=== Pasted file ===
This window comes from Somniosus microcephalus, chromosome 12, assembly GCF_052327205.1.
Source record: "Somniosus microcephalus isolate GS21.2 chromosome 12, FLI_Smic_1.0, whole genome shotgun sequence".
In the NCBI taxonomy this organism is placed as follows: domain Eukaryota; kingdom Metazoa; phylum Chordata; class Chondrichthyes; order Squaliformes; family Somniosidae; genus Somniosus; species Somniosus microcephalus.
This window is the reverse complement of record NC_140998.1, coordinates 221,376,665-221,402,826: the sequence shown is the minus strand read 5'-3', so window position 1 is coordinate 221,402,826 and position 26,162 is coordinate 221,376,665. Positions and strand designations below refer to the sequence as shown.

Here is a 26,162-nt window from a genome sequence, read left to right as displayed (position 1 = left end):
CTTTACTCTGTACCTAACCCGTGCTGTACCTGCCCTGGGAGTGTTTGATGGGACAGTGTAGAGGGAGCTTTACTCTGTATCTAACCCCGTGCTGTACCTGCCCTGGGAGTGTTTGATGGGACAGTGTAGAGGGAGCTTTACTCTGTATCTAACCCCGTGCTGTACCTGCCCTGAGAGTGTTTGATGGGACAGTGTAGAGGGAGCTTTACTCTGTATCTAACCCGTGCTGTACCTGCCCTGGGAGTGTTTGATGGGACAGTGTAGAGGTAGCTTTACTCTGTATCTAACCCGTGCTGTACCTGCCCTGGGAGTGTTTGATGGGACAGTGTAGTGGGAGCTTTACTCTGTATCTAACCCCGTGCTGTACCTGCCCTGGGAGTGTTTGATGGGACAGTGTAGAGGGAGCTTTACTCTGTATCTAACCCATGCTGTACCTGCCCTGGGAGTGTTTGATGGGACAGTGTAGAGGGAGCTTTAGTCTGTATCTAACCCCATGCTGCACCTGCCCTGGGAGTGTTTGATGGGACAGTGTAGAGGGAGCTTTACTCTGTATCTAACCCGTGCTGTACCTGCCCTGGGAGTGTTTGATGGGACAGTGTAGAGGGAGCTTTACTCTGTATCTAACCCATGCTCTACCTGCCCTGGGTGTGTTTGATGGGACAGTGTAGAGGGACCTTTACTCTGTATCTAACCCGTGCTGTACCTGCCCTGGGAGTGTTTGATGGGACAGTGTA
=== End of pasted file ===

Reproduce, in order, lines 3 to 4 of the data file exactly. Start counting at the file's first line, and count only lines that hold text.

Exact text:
In the NCBI taxonomy this organism is placed as follows: domain Eukaryota; kingdom Metazoa; phylum Chordata; class Chondrichthyes; order Squaliformes; family Somniosidae; genus Somniosus; species Somniosus microcephalus.
This window is the reverse complement of record NC_140998.1, coordinates 221,376,665-221,402,826: the sequence shown is the minus strand read 5'-3', so window position 1 is coordinate 221,402,826 and position 26,162 is coordinate 221,376,665. Positions and strand designations below refer to the sequence as shown.